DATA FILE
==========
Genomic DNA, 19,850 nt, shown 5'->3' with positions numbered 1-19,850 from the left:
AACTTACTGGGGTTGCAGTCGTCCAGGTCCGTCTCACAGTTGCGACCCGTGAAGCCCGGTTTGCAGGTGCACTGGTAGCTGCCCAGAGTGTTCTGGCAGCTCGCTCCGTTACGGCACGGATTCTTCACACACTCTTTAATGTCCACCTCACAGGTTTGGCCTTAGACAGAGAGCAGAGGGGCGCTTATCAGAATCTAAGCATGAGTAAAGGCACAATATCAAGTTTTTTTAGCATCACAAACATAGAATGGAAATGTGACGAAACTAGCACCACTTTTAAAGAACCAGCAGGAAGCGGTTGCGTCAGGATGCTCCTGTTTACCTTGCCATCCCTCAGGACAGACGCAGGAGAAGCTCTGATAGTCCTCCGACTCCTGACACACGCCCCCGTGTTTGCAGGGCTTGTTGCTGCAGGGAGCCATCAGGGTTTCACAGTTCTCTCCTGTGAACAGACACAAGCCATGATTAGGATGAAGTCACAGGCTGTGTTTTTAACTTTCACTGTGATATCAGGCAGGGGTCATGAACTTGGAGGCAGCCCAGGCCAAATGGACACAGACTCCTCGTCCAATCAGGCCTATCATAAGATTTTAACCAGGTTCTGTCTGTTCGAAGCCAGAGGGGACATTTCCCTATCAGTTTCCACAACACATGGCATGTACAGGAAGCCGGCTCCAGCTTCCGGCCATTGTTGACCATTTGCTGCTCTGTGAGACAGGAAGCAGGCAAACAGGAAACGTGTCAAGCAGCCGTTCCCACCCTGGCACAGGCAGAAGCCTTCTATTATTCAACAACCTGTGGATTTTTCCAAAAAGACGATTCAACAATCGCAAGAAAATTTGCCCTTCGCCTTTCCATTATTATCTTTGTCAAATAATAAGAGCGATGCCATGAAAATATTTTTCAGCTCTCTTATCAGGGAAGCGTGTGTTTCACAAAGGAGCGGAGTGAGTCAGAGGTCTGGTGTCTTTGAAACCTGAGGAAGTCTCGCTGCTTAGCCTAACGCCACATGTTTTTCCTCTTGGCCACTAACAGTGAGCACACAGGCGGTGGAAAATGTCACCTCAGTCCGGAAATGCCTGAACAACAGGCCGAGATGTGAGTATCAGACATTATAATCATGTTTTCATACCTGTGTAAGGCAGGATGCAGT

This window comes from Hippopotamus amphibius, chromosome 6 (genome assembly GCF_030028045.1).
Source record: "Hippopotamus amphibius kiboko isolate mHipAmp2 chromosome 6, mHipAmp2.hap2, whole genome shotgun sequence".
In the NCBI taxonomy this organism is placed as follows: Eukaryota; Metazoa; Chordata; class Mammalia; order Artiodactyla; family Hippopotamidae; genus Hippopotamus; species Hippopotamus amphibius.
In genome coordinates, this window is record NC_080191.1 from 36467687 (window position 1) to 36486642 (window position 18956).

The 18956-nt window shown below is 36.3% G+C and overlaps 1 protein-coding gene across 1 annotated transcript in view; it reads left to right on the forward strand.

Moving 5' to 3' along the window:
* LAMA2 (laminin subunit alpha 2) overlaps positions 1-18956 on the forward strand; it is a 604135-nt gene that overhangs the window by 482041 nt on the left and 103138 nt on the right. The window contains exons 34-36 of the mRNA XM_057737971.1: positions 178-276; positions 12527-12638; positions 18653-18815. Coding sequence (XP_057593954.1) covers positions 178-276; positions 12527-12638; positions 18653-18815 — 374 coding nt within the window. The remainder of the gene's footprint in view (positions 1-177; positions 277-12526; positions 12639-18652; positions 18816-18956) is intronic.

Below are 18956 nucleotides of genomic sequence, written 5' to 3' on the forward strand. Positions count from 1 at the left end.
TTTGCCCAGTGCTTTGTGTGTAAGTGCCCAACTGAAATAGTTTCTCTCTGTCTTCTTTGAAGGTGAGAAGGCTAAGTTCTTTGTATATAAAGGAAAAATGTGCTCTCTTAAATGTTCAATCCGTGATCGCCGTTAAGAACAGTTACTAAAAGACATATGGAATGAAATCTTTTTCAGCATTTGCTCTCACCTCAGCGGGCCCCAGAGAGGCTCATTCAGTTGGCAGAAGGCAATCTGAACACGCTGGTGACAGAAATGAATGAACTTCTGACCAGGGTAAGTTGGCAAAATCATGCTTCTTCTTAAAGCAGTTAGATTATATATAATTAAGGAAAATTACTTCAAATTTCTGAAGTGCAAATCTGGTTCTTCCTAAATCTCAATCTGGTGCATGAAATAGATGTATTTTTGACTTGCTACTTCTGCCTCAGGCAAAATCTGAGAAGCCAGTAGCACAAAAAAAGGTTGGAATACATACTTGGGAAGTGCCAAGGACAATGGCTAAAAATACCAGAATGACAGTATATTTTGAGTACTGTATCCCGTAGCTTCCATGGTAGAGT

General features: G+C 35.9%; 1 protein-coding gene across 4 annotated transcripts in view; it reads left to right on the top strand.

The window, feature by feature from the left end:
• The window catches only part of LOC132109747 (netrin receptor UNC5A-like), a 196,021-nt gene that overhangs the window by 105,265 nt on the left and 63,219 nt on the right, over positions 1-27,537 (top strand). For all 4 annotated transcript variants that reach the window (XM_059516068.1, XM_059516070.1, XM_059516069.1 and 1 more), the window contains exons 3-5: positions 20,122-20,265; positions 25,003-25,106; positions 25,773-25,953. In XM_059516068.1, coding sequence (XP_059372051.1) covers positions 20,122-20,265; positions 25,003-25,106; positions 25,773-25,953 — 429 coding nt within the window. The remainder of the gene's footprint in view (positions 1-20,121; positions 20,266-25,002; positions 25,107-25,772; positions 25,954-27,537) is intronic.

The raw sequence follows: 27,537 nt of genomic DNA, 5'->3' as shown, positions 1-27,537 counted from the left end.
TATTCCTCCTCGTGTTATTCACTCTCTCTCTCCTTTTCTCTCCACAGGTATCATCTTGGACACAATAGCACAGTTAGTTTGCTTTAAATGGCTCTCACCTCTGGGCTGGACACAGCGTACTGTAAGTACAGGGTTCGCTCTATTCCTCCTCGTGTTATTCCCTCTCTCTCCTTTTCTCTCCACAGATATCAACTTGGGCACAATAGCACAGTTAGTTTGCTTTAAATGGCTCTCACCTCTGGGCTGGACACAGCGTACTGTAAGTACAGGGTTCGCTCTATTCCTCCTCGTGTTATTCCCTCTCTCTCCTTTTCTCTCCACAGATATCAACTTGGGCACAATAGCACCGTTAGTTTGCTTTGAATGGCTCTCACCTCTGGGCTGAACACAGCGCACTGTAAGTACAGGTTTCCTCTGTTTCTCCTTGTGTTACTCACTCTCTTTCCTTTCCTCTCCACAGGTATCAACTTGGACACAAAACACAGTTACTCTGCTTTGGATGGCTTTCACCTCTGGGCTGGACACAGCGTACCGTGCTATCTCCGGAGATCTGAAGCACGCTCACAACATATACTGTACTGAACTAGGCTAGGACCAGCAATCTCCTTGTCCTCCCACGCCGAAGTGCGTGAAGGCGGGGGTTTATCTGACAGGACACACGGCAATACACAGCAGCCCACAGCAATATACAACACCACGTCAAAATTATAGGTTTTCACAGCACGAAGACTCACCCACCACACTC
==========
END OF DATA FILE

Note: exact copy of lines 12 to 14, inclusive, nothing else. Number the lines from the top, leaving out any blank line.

General features: G+C 35.9%; 1 protein-coding gene across 4 annotated transcripts in view; it reads left to right on the top strand.

The window, feature by feature from the left end:
• The window catches only part of LOC132109747 (netrin receptor UNC5A-like), a 196,021-nt gene that overhangs the window by 105,265 nt on the left and 63,219 nt on the right, over positions 1-27,537 (top strand). For all 4 annotated transcript variants that reach the window (XM_059516068.1, XM_059516070.1, XM_059516069.1 and 1 more), the window contains exons 3-5: positions 20,122-20,265; positions 25,003-25,106; positions 25,773-25,953. In XM_059516068.1, coding sequence (XP_059372051.1) covers positions 20,122-20,265; positions 25,003-25,106; positions 25,773-25,953 — 429 coding nt within the window. The remainder of the gene's footprint in view (positions 1-20,121; positions 20,266-25,002; positions 25,107-25,772; positions 25,954-27,537) is intronic.